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Distributing Stocks with a Vesting Provision
Tax Advice for Businesses

Distributing Stocks with a Vesting Provision

Crystal S
June 22, 2022

A vesting provision is a great tool when employees of a start-up company receive payment in the form of equity. It especially comes in handy if a founder or employee leaves the company right after receiving the stocks. This is because the vesting provision tells when and how shares of the company will be distributed to those entitled to receive it. Just like salaries, stocks received by individuals are taxable. The taxable amount will be the fair market value at the time of transfer.

When to make an 83(b) election

As a tax strategy, shareholders of companies who are expecting an increase on the value of their stocks in the future choose to make an 83(b) election. An 83(b) election is an option provided by the IRS for taxpayers. This allows them to pay for the tax on the value of the stocks subject to their vesting agreement at the present value. Often this proves to be a favorable choice over waiting for the actual vesting. This election should be made within 30 days after the receipt of the stock grant.

83(b) election in action

Let’s say that XYZ, Inc. is a start-up company. In exchange for services rendered by its employee, it has granted the employee 10,000 shares at $.01 per share (fair market value) subject to a two-year vesting period. The two-year vesting period is 50% for the first year and the remaining 50% for the second year. Let’s further assume that the employee has timely filed an 83(b) election with the IRS. After the grant, the employee will include the stocks received on his tax return. They’ll then pay the tax due for the 10,000 shares at $.01 per share.  If the employee falls under the 24% tax bracket, he’s liable for $24. Upon vesting, the employee is no longer required to pay taxes on the shares received.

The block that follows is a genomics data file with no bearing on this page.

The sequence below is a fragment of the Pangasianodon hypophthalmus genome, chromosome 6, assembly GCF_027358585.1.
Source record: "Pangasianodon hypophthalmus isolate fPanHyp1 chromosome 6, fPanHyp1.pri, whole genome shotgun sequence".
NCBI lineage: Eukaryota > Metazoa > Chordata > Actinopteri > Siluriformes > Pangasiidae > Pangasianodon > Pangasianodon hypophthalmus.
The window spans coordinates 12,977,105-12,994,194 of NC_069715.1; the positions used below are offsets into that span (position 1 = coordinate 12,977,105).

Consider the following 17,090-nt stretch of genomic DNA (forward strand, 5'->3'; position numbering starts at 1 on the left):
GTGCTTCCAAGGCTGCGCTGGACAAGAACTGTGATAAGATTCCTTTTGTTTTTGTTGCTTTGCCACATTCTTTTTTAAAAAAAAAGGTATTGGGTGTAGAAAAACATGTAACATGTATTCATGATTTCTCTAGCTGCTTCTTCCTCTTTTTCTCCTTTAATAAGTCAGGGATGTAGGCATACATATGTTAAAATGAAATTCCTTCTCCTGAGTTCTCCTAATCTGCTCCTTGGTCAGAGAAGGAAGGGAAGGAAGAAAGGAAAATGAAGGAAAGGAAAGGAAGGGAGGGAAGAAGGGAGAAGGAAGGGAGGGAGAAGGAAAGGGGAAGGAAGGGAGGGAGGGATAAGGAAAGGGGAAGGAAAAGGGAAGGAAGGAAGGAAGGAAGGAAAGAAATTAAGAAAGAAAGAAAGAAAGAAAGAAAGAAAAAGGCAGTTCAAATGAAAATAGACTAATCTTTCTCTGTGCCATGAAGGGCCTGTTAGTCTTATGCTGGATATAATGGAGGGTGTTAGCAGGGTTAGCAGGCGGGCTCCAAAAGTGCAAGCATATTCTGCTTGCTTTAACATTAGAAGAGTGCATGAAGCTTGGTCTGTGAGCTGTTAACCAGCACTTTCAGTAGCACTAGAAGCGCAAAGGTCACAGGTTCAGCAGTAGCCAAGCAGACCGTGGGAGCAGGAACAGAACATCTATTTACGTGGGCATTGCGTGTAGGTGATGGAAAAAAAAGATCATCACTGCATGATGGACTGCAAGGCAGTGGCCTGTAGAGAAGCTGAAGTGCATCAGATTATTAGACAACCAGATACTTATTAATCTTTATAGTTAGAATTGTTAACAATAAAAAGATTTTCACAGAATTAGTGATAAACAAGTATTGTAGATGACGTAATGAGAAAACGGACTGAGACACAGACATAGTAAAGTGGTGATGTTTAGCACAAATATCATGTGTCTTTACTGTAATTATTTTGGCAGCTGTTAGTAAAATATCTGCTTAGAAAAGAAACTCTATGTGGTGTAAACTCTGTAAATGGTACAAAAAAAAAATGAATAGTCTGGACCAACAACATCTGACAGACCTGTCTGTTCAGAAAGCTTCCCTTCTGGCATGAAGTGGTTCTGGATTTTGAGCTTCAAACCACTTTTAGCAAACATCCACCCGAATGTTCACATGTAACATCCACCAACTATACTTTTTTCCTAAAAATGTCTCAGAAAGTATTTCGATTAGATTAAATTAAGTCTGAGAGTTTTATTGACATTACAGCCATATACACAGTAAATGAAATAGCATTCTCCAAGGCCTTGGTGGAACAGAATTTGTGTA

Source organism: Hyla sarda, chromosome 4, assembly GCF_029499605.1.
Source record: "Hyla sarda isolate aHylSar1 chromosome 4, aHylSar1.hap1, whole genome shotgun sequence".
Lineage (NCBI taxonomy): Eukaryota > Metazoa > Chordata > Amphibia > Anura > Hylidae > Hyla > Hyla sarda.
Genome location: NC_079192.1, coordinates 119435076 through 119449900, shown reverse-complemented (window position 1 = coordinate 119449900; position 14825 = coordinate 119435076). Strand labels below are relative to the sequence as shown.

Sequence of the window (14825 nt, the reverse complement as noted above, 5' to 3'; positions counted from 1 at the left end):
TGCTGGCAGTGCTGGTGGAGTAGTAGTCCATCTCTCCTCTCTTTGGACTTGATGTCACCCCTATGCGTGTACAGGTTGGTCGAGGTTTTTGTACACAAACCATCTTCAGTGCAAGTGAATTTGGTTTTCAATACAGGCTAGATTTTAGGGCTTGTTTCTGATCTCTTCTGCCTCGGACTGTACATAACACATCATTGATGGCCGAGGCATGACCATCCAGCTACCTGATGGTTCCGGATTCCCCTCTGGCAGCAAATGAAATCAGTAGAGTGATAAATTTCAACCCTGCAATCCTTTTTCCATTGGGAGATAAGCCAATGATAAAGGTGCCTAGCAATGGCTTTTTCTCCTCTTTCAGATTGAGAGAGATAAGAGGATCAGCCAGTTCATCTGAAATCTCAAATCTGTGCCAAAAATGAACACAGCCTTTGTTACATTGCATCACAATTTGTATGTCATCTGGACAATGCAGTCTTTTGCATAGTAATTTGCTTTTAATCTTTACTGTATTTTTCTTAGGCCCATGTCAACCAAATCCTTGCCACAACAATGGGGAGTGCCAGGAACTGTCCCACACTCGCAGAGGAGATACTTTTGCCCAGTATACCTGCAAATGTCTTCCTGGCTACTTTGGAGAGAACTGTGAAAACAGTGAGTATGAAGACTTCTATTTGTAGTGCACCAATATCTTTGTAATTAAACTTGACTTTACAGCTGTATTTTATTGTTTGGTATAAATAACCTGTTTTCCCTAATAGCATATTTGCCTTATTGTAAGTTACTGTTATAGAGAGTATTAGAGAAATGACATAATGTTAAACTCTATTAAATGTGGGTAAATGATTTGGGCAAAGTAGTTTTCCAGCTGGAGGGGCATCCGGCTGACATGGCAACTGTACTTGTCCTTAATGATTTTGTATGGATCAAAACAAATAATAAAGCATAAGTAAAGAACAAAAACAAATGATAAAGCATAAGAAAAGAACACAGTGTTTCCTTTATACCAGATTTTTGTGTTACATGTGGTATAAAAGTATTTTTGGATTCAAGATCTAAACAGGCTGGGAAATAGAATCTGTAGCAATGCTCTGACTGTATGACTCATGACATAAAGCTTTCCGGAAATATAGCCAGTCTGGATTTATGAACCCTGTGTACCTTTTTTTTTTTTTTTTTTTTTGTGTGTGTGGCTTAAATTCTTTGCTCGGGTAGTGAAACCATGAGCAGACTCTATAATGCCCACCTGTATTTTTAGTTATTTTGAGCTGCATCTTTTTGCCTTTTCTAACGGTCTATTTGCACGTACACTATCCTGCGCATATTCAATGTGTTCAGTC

Without the 83(b) election

Without the 83(b) election, if the price increased to $2 per share after a year, the employee will pay tax due of $2,400 upon receipt of 5,000 shares. If the price increased to $3 per share after two years, the employee will have to pay $3,600 upon receipt of the remaining 5,000 shares. Through 83(b) election, the employee was able to save $5,976 on his tax due. However, this is not always the case. If stock’s value drops and 83(b) was filed, it will be a disadvantage since the taxpayer will be paying a higher amount at grant date.

Though it may seem that making an 83(b) election is always beneficial, it is always prudent for taxpayers to seek assistance from their tax preparer or tax attorney before making one.

Crystal S

Crystal Stranger, EA, NTPI Fellow, International Tax Director • Multi-Industry Entrepreneurial Innovation • Speaker • Writer • Blockchain Technology • Business Development. Crystal Stranger started out as a software developer in the tech world of San Francisco, then ended up homeless in the dot com crash, turned her life around as an investor, gaining millions in real estate, then worked in finance and became an enrolled agent, federally licensed for tax planning and representation. She has done much project management and product development across different industries, but continually comes back around to software. She has been writing about cryptocurrency tax and regulatory issues since 2014 and has built several companies from the ground up.

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